To celebrate interfaith friendship and St. Francis’ history with Islam, Fr. Michael Calabria, OFM is guest blogging about Ramadan every Friday though August 17.

A shop in Cairo displaying Ramadan lanterns for sale.

Dates – the sugary sweet fruit of the palm tree. They are the first food traditionally eaten after a day of fasting during Ramadan (along with a cup of water), like one’s first bit of nourishment after crossing the desert. They have been a staple of people in the Middle East for millennia.

They are a biblical food; they are a Qur’anic food. According to the chapter (sura) of the Qur’an titled Maryam (the Arabic form of Mary), when it came time for Mary to give birth to Jesus, “the pains of childbirth drove her to the trunk of a palm tree” where God provided her with dates and water” (19.11-25). The dates and water with which God sustained Mary also revive those who are fasting.

Ramadan is about hungering and thirsting, not simply for food and drink but for a closer relationship with God, for faith and forgiveness, for justice and peace, for a world in which God’s bounty is available to all. It’s also about bringing to birth something new in our lives, something that speaks of God, His prophets and His Word, something that illumines the darkness of our hearts and the world.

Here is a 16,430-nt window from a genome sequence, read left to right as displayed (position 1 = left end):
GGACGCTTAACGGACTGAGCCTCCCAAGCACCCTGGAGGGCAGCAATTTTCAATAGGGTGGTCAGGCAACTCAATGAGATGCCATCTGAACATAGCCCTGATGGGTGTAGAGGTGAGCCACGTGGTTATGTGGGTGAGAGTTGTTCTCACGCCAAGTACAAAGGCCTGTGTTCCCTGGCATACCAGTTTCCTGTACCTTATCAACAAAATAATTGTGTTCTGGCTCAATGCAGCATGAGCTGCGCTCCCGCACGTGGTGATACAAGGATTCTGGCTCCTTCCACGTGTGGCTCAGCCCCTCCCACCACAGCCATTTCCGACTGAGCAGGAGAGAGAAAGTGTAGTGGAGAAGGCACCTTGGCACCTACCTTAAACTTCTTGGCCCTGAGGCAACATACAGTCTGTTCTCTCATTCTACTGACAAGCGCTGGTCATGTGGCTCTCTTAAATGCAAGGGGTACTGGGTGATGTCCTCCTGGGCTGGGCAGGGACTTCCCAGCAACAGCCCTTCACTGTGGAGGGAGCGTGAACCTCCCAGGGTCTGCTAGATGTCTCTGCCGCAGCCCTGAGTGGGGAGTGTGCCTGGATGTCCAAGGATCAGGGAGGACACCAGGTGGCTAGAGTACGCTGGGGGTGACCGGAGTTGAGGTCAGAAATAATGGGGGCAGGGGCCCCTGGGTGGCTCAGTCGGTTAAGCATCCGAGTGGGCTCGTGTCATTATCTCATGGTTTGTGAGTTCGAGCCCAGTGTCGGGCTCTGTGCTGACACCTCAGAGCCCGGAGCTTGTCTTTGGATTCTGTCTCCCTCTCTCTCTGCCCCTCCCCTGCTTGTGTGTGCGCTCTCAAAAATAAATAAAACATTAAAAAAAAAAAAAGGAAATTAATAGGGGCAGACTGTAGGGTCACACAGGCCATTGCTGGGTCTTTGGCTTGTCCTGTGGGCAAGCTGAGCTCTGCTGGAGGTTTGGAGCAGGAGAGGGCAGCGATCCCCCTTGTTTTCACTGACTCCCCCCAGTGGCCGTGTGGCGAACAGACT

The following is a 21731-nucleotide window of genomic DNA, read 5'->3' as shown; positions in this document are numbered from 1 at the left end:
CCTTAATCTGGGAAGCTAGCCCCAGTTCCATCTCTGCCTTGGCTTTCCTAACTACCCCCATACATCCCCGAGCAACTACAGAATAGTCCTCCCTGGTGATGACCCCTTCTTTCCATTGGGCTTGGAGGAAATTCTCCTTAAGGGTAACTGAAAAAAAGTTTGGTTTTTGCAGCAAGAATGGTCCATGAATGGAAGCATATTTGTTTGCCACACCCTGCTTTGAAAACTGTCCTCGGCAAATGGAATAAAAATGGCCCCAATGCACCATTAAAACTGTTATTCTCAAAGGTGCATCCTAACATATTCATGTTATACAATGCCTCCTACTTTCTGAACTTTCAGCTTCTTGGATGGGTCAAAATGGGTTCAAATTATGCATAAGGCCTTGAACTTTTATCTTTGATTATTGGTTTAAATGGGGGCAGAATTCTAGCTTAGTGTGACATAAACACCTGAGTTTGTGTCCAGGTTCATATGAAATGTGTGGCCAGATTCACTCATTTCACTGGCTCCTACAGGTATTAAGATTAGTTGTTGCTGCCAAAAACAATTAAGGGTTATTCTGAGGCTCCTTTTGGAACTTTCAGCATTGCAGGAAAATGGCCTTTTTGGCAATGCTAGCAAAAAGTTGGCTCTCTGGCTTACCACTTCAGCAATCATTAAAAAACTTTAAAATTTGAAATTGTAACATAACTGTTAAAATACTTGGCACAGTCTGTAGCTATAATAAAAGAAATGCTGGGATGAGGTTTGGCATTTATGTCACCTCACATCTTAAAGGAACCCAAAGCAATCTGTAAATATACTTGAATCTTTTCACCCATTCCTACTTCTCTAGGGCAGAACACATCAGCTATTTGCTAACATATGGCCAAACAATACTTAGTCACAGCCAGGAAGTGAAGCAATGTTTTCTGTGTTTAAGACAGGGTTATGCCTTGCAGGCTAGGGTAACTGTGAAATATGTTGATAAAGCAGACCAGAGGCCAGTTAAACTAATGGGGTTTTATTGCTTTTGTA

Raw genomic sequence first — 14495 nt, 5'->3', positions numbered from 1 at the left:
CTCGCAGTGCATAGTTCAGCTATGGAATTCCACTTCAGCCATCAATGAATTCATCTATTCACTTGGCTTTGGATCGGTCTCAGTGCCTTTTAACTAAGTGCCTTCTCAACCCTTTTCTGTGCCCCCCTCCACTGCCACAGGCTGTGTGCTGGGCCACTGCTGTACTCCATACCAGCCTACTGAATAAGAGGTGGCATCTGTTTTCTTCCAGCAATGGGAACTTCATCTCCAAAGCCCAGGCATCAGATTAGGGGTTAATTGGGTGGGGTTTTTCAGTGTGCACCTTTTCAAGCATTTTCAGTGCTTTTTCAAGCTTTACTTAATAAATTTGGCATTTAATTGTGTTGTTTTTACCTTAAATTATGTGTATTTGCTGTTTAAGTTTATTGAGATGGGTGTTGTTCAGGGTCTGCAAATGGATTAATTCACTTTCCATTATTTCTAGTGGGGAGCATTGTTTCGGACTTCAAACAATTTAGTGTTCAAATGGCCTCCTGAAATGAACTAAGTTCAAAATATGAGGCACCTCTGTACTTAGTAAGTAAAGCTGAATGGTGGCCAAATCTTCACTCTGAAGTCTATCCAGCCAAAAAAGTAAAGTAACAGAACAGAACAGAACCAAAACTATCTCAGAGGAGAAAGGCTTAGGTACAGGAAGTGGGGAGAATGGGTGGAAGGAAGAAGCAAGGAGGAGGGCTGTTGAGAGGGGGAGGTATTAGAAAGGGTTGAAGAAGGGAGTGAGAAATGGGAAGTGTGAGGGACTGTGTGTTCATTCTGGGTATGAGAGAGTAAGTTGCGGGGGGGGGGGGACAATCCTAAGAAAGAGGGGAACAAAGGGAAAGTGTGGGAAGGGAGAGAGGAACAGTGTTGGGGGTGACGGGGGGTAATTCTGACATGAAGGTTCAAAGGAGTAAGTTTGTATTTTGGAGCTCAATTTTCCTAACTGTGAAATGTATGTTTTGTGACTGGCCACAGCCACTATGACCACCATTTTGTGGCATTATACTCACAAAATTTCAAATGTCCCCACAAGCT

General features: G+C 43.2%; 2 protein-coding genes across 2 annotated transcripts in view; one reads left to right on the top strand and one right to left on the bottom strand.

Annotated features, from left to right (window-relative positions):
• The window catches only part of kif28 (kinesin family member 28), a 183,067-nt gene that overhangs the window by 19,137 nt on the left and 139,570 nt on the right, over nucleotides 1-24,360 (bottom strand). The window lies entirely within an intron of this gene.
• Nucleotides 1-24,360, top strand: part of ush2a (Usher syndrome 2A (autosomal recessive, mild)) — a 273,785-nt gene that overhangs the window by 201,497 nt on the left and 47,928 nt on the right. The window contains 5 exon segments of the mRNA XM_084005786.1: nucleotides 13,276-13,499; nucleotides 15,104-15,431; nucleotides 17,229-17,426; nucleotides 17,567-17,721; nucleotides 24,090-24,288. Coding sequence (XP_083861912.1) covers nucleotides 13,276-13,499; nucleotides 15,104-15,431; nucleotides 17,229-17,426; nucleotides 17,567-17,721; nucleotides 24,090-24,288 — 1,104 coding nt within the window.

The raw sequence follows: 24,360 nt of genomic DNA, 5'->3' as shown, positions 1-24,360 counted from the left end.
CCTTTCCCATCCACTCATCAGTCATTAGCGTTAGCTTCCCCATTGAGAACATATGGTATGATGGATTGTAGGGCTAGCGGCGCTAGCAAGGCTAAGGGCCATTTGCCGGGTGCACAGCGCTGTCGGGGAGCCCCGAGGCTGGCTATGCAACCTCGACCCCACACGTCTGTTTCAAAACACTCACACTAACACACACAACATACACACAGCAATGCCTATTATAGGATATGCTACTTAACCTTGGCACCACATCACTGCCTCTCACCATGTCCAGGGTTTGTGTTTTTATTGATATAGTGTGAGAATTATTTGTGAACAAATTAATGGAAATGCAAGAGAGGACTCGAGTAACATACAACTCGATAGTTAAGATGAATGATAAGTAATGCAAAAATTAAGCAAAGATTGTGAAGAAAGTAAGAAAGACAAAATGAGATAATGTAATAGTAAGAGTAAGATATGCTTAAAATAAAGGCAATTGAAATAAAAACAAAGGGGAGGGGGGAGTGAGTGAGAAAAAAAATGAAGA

Ramadan is therefore perhaps more analogous to Advent than it is to Lent. During Advent, Christians prepare themselves to again receive the Word, the light of Christ that came into the world. During Ramadan, Muslims prepare themselves anew to receive God’s Word that was revealed in the Qur’an. For Christians, God’s Word is symbolized by the candles of the Advent wreath; for Muslims it is the fanoos – the colorful candle-lit lantern that people hang outside their homes and businesses during Ramadan.

My first experience of Ramadan was in 2001. I was spending my pastoral year (the year before taking solemn vows) in Egypt, serving at a leprosy clinic outside of Cairo. Most of my co-workers and the people to whom I ministered were Muslim. One of the male nurses, Mohsen, invited me to stay overnight at the clinic to break the fast and celebrate with him and the local community.

We waited for the sunset call to prayer (maghrib) to signal the end of the fast. It blared into the room not from a minaret but from the TV. Then we ate dates – just two or three, but slowly my body, fatigued from the workday and weakened from fasting, came back to life, and my mind awoke from its torpor. God had provided us with sustenance from the palm tree just as he had Mary.

We spent the rest of the evening and much of the night in the village going from home to home feasting and celebrating. It felt like Christmas to me, and with good reason: that year Ramadan and Advent coincided for several weeks in December. Ramadan lanterns and Advent wreaths together lit up the dark winter nights.

The world today still needs that light, the light that both Muslims and Christians can bear to the world through their respective faiths and traditions, witnessing to the one God who sustains us all.

Fr. Michael Calabria, OFM is a Franciscan friar of Holy Name Province. For the past nine years he has taught Arabic and Islamic Studies at St. Bonaventure University, and is currently pursuing his doctorate in Arab and Islamic Studies with the University of Exeter, UK, and serving as a chaplain-in-residence at Georgetown University. Fr. Michael has lived, ministered and taught in Egypt, has traveled extensively in the Middle East, and speaks widely on Islam, Middle Eastern Affairs, and Christian-Muslim Relations.